The Villain

WWE culled a storyline from real life when Matt and Edge let their issues over Lita play out on camera.

Fans knew about Edge's role in breaking up Matt and Lita. WWE pounced on that heat and as a result, Edge became one of the most hated men in the industry.

Making Edge stealing Lita from Matt fodder for a storyline was as uncomfortable as it was irresistible. This was Edge's chance to grow as a villain, to go from fun-loving goof to calculating mastermind.

This feud featured a vicious Street Fight between Matt and Edge and a wedding which ended in disaster. It ended with Edge ousting Matt from the WWE after beating him in a Loser Leaves Raw Ladder Match in October of 2005.

Great Rivals Make Great Theater

Edge not only won the first-ever Money in the Bank ladder match, but he embodied the opportunistic nature of the concept.

He ignited one of his greatest rivalries by taking advantage of the then-champion Cena who just survived a brutal Elimination Chamber match. The first MITB cash-in gave Edge the Ultimate Opportunist nickname and made him the WWE champion for the first time.

He and Cena would go on to bring out the best of each other in the ring.

Their matches are among both men's greatest hits, most specifically their thrilling TLC match at Unforgiven 2006.

Edge became the scavenger once again when he defeated Mr. Kennedy in May 2007, robbing him of his Money in the Bank briefcase. He would soon cash that in on Undertaker for the World Heavyweight Championship.

Their battles are some of Edge's best. They headlined WrestleMania and fought in a dramatic Hell in a Cell match at SummerSlam 2008. His work opposite both Cena and Undertaker left no doubt about his ability to be a main eventer.

At WrestleMania 22, Edge and Mick Foley collided in a match marked by seared flesh, gashes and the kind of self-imposed self destruction that made Edge such a beloved figure.

While the sight of Edge spearing Foley into a flaming table is the most iconic image of that clash, it's their promo work leading up to it that was most Hall of Fame worthy.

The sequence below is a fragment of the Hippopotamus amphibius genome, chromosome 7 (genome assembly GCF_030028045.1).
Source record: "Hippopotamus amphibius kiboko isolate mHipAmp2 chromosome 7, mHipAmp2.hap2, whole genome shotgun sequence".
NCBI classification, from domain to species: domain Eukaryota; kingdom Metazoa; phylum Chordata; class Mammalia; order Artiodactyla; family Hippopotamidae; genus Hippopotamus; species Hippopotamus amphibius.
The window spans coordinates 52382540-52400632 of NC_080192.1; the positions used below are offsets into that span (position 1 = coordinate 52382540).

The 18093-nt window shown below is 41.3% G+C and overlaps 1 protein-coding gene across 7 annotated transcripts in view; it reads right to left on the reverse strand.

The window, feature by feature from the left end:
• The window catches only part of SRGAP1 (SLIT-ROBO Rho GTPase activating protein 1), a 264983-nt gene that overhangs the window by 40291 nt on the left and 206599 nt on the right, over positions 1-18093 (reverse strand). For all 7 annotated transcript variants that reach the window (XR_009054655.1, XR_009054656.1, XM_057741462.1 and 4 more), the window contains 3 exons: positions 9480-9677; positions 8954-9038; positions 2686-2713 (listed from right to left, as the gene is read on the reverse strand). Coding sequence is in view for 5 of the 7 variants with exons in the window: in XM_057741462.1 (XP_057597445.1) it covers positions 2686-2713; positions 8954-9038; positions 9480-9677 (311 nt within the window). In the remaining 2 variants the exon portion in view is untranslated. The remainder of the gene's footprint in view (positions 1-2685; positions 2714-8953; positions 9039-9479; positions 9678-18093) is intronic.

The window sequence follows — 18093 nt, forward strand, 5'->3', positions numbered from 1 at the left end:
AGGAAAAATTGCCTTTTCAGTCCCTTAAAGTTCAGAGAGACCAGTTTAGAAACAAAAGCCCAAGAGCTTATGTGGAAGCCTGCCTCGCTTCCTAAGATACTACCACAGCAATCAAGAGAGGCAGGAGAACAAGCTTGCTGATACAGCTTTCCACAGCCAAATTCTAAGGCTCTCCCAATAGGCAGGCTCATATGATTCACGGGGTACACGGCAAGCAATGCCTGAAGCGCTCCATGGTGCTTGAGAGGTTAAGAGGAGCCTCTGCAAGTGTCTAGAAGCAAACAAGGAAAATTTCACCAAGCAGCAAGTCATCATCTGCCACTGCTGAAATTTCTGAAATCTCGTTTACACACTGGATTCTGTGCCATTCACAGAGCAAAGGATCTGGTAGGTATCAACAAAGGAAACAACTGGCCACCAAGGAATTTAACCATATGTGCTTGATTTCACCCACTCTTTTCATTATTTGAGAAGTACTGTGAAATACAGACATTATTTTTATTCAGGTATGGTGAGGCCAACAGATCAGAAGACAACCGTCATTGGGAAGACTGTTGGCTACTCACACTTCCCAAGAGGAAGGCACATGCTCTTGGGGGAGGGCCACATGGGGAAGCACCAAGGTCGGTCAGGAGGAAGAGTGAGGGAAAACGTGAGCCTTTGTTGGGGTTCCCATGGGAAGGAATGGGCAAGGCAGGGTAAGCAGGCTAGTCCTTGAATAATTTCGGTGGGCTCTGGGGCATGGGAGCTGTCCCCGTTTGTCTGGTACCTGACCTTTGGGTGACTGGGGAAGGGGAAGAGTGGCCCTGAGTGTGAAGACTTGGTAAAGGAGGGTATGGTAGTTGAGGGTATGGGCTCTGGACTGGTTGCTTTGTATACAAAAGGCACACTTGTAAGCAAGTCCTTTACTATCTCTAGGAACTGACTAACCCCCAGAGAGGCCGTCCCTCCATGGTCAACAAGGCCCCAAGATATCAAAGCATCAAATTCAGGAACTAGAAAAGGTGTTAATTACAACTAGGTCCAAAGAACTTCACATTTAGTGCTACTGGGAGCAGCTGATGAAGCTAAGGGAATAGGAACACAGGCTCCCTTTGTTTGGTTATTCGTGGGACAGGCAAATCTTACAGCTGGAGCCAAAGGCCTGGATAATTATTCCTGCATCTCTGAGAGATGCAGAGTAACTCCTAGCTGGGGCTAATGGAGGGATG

Yes, Edge was a man willing to let the Hardcore Legend torture him with barbed wire, but he showed in the buildup to this match that he was among the best storytellers in the WWE.

Varied Allies

Edge won the tag titles with six different partners. He and Christian won them the most often, but he also teamed with his childhood idol Hulk Hogan, Rey Mysterio, Chris Benoit, Randy Orton and Chris Jericho.

As Rated RKO, Orton and Edge were almost as compelling as partners as they were as enemies. They battled D-Generation X for much of 2006 and 2007.

It was his run as the centerpiece of La Familia that is his most memorable partnership aside from Christian.

Joining forces with Vickie and Chavo Guerrero, Curt Hawkins and Zack Ryder, Edge went on to become nearly as hated as he was in his feud with Matt Hardy. As General Manager of WWE SmackDown, Vickie gave Edge special treatment and banned his opponents' best moves.

Watching Edge and Vickie kiss and grope each other was unsettling, but difficult to look away from. In shifting from partner to partner and tweaking his character along the way, Edge demonstrated an impressive longevity.

Had he not been injured, he could have continued to evolve and entertain for years to come.

A Career Winds Down

Edge retired as world champ, in the midst of a feud with Alberto Del Rio, his body just unable to continue.

He had missed time before due to injuries to his groin, his pectoral muscle and his Achilles tendon.

The excitement of his appearance and win at the 2010 Royal Rumble came from his forced absence. Injuries kept knocking him off his feet and he continued to come back. Maybe we all thought he'd continue to do that forever.

Cervical spinal stenosis was what finally stopped him. The culmination of risks and abuse that Edge took was bound to lead to a serious injury like that.

With as often as he soared out of a ring with little regard for his body and as often as he crashed into the mat, a table or a ladder, he was always one bad bump away from forced retirement.

You can drive a car timidly and have it last for a long, long time or you can press down the gas pedal with abandon and send it into the heart of the demolition derby. Edge chose the latter option, the more exciting option and the one more conducive to creating a legend.

Edge was a pioneer whose charisma, fearlessness and wrestling acumen led to a Hall of Fame career fans will always treasure. It's hard to see a Superstar use the spear, fly off a ladder or carry around the Money in the Bank briefcase and not think of him.